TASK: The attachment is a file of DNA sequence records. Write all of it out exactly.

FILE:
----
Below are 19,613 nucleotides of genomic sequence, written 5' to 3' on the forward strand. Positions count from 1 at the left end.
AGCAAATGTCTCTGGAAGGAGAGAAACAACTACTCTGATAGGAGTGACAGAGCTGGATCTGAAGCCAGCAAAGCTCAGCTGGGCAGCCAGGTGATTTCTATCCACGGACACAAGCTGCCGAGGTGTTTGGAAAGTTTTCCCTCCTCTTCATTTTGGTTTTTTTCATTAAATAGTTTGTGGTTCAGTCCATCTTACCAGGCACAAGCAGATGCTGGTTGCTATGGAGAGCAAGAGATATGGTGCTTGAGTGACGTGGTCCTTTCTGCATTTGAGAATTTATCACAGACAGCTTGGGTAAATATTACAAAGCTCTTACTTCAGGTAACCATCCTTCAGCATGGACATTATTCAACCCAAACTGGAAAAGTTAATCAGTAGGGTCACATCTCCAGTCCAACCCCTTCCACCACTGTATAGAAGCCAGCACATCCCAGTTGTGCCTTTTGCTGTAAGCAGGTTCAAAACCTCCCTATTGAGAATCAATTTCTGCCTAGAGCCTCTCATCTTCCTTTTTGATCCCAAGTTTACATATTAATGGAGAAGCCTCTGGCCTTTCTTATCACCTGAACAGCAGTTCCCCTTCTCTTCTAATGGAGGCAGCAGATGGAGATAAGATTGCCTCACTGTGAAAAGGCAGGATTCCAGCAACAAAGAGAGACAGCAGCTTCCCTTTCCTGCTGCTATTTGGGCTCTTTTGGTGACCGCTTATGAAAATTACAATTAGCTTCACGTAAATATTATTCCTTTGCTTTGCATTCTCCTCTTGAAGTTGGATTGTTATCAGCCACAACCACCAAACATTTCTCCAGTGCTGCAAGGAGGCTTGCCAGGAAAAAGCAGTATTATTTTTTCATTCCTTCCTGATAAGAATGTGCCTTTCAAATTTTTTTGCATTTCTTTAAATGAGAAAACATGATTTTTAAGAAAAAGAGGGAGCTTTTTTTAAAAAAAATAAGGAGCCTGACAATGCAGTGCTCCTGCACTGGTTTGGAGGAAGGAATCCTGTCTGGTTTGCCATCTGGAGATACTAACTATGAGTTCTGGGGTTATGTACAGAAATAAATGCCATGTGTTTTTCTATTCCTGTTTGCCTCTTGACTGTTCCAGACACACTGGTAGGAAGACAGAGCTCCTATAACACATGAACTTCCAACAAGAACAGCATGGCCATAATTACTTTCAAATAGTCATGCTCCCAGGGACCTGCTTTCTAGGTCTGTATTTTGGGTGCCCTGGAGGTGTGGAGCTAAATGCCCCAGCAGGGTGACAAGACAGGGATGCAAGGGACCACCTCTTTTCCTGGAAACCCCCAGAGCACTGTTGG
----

Below are 19,613 nucleotides of genomic sequence, written 5' to 3' on the forward strand. Positions count from 1 at the left end.
AGCAAATGTCTCTGGAAGGAGAGAAACAACTACTCTGATAGGAGTGACAGAGCTGGATCTGAAGCCAGCAAAGCTCAGCTGGGCAGCCAGGTGATTTCTATCCACGGACACAAGCTGCCGAGGTGTTTGGAAAGTTTTCCCTCCTCTTCATTTTGGTTTTTTTCATTAAATAGTTTGTGGTTCAGTCCATCTTACCAGGCACAAGCAGATGCTGGTTGCTATGGAGAGCAAGAGATATGGTGCTTGAGTGACGTGGTCCTTTCTGCATTTGAGAATTTATCACAGACAGCTTGGGTAAATATTACAAAGCTCTTACTTCAGGTAACCATCCTTCAGCATGGACATTATTCAACCCAAACTGGAAAAGTTAATCAGTAGGGTCACATCTCCAGTCCAACCCCTTCCACCACTGTATAGAAGCCAGCACATCCCAGTTGTGCCTTTTGCTGTAAGCAGGTTCAAAACCTCCCTATTGAGAATCAATTTCTGCCTAGAGCCTCTCATCTTCCTTTTTGATCCCAAGTTTACATATTAATGGAGAAGCCTCTGGCCTTTCTTATCACCTGAACAGCAGTTCCCCTTCTCTTCTAATGGAGGCAGCAGATGGAGATAAGATTGCCTCACTGTGAAAAGGCAGGATTCCAGCAACAAAGAGAGACAGCAGCTTCCCTTTCCTGCTGCTATTTGGGCTCTTTTGGTGACCGCTTATGAAAATTACAATTAGCTTCACGTAAATATTATTCCTTTGCTTTGCATTCTCCTCTTGAAGTTGGATTGTTATCAGCCACAACCACCAAACATTTCTCCAGTGCTGCAAGGAGGCTTGCCAGGAAAAAGCAGTATTATTTTTTCATTCCTTCCTGATAAGAATGTGCCTTTCAAATTTTTTTGCATTTCTTTAAATGAGAAAACATGATTTTTAAGAAAAAGAGGGAGCTTTTTTTAAAAAAAATAAGGAGCCTGACAATGCAGTGCTCCTGCACTGGTTTGGAGGAAGGAATCCTGTCTGGTTTGCCATCTGGAGATACTAACTATGAGTTCTGGGGTTATGTACAGAAATAAATGCCATGTGTTTTTCTATTCCTGTTTGCCTCTTGACTGTTCCAGACACACTGGTAGGAAGACAGAGCTCCTATAACACATGAACTTCCAACAAGAACAGCATGGCCATAATTACTTTCAAATAGTCATGCTCCCAGGGACCTGCTTTCTAGGTCTGTATTTTGGGTGCCCTGGAGGTGTGGAGCTAAATGCCCCAGCAGGGTGACAAGACAGGGATGCAAGGGACCACCTCTTTTCCTGGAAACCCCCAGAGCACTGTTGG